The Advanced Art of Stop-Motion Animation: Character Animation - Part 2
This pose test allowed me to explore the initial approach I wanted for the performance and figure out what did and didn’t work. I found that a few too many poses were blocked out for the laugh, for example, making the animation a bit jittery, so that prompted a mental note to soften this action a bit in the final version. There were essentially three different laugh phrases, so I found a different key position to move the monster around in for each of them. When doing the final animation, I would often refer back to my pose test as a reminder of what I wanted the key poses to look like, so I had a reference point for what kind of pose the puppet should be progressing toward. If I didn’t like a particular key pose, I could make a mental note of how I wanted to change it or simply take another stab at it. Since there are not many frames or changes to the puppet positions in a pose test, it is much less risky to make changes to the timing or posing until it’s working right. Once I had gone through this test and studied it a few times, I was ready to line up my puppets into their zero poses for the final hero shot.
In animating the actual frames straight ahead, including the extra preamble sequence of the monster looking around before she blows the fireball, I paid attention to the overlap between characters and when they should move. To feel natural, the starting and stopping points of these movements should overlap between the two characters, and they should not both stop moving on the same frame. When one character spoke, the other character would be stuck in a hold for the most part, so I could just let them sit there in many instances while I focused on the other puppet who was speaking. Then, when I felt it was needed, the holding character would occasionally blink or move their head in a very subtle six- to eight-frame motion, as if they were following the actions of the other character. This kept each character alive while they were waiting for their “cue” to speak. It is important to avoid overdoing this, which can be an easy trap to fall into. Because the actual animation takes so long, it may take 1 hour to animate just 1 or 2 seconds of screen time. You may find yourself saying, “This character hasn’t moved in a while; I’d better move him.” But if you forget that you are in another time dimension, it really hasn’t been that long for the puppet, only for you. Think in terms of the timing inside that other time zone because that’s where the puppets live and what your audience will be watching.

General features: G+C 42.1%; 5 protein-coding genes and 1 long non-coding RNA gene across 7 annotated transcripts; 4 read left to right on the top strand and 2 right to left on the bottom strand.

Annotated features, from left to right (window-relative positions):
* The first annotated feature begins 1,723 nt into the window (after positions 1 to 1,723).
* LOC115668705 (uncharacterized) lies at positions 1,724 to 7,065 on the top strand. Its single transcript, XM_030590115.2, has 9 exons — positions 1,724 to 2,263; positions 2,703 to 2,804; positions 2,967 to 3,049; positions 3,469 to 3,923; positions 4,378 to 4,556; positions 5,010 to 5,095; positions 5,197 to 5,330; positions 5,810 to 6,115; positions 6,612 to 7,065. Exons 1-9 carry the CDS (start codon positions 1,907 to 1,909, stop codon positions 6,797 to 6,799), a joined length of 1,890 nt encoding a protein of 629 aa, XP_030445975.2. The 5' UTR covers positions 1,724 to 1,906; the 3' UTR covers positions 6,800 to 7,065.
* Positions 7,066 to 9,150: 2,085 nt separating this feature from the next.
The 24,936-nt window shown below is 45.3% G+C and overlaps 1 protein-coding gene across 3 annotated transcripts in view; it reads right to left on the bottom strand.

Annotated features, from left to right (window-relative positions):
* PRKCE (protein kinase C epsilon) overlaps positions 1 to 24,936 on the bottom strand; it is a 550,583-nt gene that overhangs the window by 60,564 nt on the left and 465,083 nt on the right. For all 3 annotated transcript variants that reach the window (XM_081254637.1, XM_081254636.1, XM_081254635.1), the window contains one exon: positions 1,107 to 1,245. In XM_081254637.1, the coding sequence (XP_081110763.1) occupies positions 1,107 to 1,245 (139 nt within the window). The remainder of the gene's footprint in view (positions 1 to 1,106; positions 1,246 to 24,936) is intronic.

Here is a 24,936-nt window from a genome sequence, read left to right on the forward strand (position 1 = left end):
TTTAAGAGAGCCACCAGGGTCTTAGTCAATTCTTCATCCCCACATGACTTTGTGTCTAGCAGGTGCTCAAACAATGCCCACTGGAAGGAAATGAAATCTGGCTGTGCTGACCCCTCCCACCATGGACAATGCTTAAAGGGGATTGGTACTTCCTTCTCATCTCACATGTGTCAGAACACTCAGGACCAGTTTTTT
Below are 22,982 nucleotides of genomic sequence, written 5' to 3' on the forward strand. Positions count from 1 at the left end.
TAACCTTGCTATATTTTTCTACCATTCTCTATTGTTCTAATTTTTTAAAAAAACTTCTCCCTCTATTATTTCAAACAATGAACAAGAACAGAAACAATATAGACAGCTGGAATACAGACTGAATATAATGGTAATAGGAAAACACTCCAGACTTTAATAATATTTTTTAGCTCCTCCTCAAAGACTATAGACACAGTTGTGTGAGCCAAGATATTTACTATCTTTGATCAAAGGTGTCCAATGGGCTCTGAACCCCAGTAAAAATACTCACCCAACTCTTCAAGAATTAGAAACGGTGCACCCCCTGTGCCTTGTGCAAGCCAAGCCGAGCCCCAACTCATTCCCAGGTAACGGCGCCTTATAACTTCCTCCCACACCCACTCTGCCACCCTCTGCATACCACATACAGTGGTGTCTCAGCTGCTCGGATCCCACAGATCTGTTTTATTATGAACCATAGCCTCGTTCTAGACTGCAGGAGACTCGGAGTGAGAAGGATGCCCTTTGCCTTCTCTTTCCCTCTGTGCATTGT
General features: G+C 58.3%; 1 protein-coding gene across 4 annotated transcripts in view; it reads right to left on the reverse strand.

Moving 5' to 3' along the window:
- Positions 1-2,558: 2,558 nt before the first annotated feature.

The lip sync itself for both characters was done with a set of replacement mouths for the main syllables in the dialogue. Being made out of plasticine clay that is still malleable, a good level of control is possible to manipulate the mouths for some fluid animation. The trick to making the sync look right is to choose mouths that take on the character and appearance of how the syllables sound. The largest mouth, which is a wide open shape for long “ah” syllables, can be placed onto the face on the accent, and then squished together slightly for the frames that come after it until the need comes to replace it with a different mouth. This effect was used on the word “wow,” which is broken up on the dope sheet over about 19 frames, half of which are the “wah” and then going into “w.” For the “ah” frames, the wide open mouth is animated on twos, then replaced with a transitional “eh” shape, and finally kept on a transitional “w” mouth that suits the character of how the word is said (Figure 7.18).
Another important aspect of the lip sync, when breaking it down, is to break down phrases based on how they are said phonetically. In many cases, not every single syllable needs to be accentuated verbatim, especially if any lines are mumbled or spoken very quickly so the words kind of blend together. For example, when the hamster says the line, “What are you doing?” the way it sounds is more like, “What-ee-yuh-doo-ing?” The word “are” is not really accentuated as such, so it’s not broken down that way. The mouths used to match the dope sheet reflect the quick, slurred way the line is said, so it appears natural.